Want to learn texturing, but too lazy to start? I’ll back you up. In this tutorial you’ll learn the top 14 ways to mix textures and shaders in Blender.
All of this under 20 minutes, so it’s like a Happy Meal (but doesn’t make you fat).
Creating realistic materials is all about blending and mixing. That’s because every real surface consists of dozens of layers. So after you finish this Blender tutorial you’ll get a massive level up in realism.
Robot model: Deux by Jerry Perkins (MasterXeon). Originally it was made for the HardOps addon for Blender – I really recommend you take a look at this hard surface modeling tool.
Highlights of the Tutorial: 14 Ways to Mix Textures
1. By Poligons
Select some poligons and assign a different materials to them. Easy peasy.
An unfortunate truth is that you will have to tweak two materials instead of one.
2. By Object ID
Each object in Blender can have a different ID. You can change it in the Object properties panel.
After doing it, you can use the Object Info node in the material editor to mix between different materials, based on this ID. For example, if the ID is less than 2, blend this material in.
3. By Random
You can assign a random shade of grey to each object, using the Random output of the Object Info node.
4. Paint the Mask in 3D
Probably this is the common place of texturing in 3D. Paint the mask by hand.
Unwrap the object using the Smart UV Project. Then go to the Texture Paint mode, add a diffuse texture into a paint slot. Have fun with painting.
5. Project the Mask
Press T to open the tools shelf, then go to the External tab and hit the Quick Edit button. It will launch Krita, Gimp or Photoshop (depending on what you set up in the preferences).
Then paint whatever you want on a separate layer. Hit Save, go to Blender and hit Apply.
6. Use the 2nd UV Map
One of the easiest ways to add a decal is to use the second UV map. Select the second UV channel, then select some polygons and unwrap them using the Project from View method.
In the material editor, don’t forget to apply this second UV map to your decal texture.
7. Procedural Textures
One huge advantage of the procedural textures is that they have an infinite resolution. Say, you can zoom in and still see a crispy clear outline.
8. Tiled Textures & Box Mapping
If you hate creating UV maps for your models, you’ll love this way of mixing textures. You just need to apply the Generated coordinates with the Box mapping, to project the seamless mask texture from 6 directions (the sides of the box).
You can mix shaders and materials, based on the surface normals. Great for the direction-based effects: dust, snow and so on.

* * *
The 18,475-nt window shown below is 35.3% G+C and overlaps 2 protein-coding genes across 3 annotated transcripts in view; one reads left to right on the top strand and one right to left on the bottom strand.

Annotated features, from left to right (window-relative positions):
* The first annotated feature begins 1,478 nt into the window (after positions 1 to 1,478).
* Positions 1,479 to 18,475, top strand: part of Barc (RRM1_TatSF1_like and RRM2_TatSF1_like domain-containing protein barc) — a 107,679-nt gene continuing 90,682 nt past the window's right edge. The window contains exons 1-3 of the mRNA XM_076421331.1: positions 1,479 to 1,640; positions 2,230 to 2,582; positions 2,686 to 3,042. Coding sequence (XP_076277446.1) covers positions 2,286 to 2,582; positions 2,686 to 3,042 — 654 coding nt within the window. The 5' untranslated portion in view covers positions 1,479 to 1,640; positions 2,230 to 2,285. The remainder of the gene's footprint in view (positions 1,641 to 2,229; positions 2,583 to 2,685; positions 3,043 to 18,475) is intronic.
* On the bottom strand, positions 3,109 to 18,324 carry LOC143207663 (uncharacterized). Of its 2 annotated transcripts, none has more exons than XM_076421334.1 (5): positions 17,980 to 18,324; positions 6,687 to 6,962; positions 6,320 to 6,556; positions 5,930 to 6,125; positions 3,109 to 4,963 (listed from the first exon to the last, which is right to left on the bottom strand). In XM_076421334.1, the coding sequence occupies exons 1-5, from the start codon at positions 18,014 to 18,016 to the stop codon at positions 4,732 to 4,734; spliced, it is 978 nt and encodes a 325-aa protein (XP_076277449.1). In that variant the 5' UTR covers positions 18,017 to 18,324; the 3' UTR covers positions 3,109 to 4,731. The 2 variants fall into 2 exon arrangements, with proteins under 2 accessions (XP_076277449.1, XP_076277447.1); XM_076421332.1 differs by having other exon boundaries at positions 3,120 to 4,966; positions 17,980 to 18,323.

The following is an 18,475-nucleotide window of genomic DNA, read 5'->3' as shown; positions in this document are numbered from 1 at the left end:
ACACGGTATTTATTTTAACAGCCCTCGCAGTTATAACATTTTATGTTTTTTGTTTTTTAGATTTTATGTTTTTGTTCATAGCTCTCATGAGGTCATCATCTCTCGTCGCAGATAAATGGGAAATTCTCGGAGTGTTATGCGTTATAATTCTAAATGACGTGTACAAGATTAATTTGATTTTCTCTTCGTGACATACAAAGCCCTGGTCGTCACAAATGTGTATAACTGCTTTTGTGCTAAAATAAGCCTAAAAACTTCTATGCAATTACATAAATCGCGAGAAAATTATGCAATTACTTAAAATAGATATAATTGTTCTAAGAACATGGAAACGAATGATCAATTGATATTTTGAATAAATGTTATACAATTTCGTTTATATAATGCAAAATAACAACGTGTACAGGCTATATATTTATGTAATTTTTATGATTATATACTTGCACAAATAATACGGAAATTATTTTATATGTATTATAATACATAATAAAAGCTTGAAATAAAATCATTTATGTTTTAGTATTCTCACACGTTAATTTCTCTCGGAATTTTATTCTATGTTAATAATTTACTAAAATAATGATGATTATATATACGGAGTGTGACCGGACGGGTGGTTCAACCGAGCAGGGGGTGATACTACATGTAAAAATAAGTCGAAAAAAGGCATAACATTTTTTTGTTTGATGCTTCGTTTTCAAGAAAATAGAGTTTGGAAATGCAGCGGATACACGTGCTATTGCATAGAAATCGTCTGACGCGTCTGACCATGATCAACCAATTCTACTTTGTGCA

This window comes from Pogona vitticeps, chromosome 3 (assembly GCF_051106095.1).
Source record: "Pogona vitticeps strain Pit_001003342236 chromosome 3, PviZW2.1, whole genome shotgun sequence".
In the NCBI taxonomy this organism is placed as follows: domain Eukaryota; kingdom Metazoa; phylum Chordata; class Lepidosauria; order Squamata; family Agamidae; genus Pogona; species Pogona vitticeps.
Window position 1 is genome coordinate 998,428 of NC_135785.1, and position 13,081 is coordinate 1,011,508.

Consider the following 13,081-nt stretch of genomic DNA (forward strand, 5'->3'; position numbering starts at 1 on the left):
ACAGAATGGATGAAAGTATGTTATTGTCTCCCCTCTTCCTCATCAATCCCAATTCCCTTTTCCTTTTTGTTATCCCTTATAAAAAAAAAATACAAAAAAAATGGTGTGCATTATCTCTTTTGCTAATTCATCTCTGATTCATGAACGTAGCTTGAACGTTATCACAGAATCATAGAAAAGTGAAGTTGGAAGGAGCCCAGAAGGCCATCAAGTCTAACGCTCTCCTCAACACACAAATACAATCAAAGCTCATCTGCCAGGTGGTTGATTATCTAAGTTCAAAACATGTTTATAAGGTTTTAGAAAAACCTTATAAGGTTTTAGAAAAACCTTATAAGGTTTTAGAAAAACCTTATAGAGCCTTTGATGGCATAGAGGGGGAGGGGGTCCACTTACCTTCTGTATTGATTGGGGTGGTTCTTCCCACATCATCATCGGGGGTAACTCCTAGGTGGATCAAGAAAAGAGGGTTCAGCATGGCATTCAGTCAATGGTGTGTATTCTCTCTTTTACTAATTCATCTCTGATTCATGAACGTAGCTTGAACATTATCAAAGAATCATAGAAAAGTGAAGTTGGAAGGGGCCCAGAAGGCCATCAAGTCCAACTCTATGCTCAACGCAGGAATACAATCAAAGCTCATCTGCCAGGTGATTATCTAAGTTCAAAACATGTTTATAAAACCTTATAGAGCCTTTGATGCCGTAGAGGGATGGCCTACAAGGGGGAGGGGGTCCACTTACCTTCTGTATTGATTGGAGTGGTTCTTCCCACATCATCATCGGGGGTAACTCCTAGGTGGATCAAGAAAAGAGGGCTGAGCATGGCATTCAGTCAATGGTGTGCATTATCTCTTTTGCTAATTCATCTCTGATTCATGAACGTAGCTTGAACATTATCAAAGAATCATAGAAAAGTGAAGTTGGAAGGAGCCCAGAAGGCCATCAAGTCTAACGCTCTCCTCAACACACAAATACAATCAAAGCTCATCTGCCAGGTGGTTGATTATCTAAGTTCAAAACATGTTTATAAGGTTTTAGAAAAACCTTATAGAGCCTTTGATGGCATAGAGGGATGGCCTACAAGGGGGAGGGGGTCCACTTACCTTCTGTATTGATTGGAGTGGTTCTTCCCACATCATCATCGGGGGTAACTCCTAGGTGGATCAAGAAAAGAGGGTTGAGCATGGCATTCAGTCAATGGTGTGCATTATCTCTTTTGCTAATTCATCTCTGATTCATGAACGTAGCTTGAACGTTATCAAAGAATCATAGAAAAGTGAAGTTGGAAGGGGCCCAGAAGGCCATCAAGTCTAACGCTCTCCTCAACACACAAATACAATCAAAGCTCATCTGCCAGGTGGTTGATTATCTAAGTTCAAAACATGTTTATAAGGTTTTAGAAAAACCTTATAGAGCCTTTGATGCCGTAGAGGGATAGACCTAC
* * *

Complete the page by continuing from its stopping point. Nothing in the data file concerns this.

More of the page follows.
For me it was a pretty counter intuitive way to draw the height gradient for the model. Clearly, I suck at math.
You can separate the Z component of the Generated coordinate. Then use it as a height mix factor.
Thank you folks at Blender Stack Exchange.
You can calculate the slope by separating the Z value from the Normal vector.
What else? Run it through the ColorRamp to fine tune it.
12. Vertex Color
Yet another way to mix textures is to use Vertex Color. This way is a bit sucky because this works well only on the high-poly models.
If you wanna try it, press V to enter the Vertex Paint mode, then paint the mask.
Pointiness can be used to mix between textures based on the object curvature. This is the easiest way to create an edge mask.
Though, it depends on the polygon density too.
14. Distance (Dynamic Paint)
Finding the distance between two objects and passing it to a shader is possible. Cumbersome, but possible.
You need to enable the Dynamic Paint first. Then assign a canvas object and a brush object. The black and white Wet Map will be your distance gradient.
If you enjoyed this cute shrimpy tutorial, would you mind sharing it? Imagine it. We can unleash the avalanche of shares and make CreativeShrimp super popular.
At least, that’s in my wet dreams.
But you can make it happen, so please share like there is no tomorrow. There are buttons below the article.
Deux Robot by Jerry Perkins (aka MasterXeon)
Kudos to MasterXeon for sharing his amazing Deux with us. Personally, I think that it’s much more pleasant to texture a good model.
By the way, have you seen HardOps addon for Blender? If no, do yourself a favor and check it out (especially if you aim at creating the hard surface models). Personally, I’ve never seen such an elegant and a well-thought modeling tool.
To me it feels like Zbrush had an affair with Blender, and they got a child HardOps.
For those who have already tested this plugin, join the discussion and tell what you think about it in the comments. Thanks!
Thanks Gleb for great compilation of ways of texturing. But what about one more example, by project painting using texture and painting it over diffuse slot, saving it and then connecting via nodes?
Adam, I think that’s very similar to projecting the mask. With that said, it’s a cool way to approach layering too. Can you reupload the picture plz?
Picture uploaded again. It’s similar but here you have many options to paint texture by brush mapping, in Photoshop you cant’ do that.
Ah, I think I understood you. I covered this briefly in the tutorial, in chapter 4. But you’re right, we can also use the tiled brush mapping instead of stencils.
Oh yes, you wrote that, now I see it ;-). Sorry, I missed that chapter. It’s actually the same as you mentioned in chapter 4.
Anyway, I appreciate your comment! I think we can imagine many more ways to approach texture layering, for the future tutorials. 🙂
Really clever tricks. Thanks for sharing!
You’re welcome, Sayan!
Awesome as allways 😀
can i know your cpu, gpu and ram?
Sure 🙂 I answered it in this podcast: http://www.creativeshrimp.com/askgleb-episode-9.html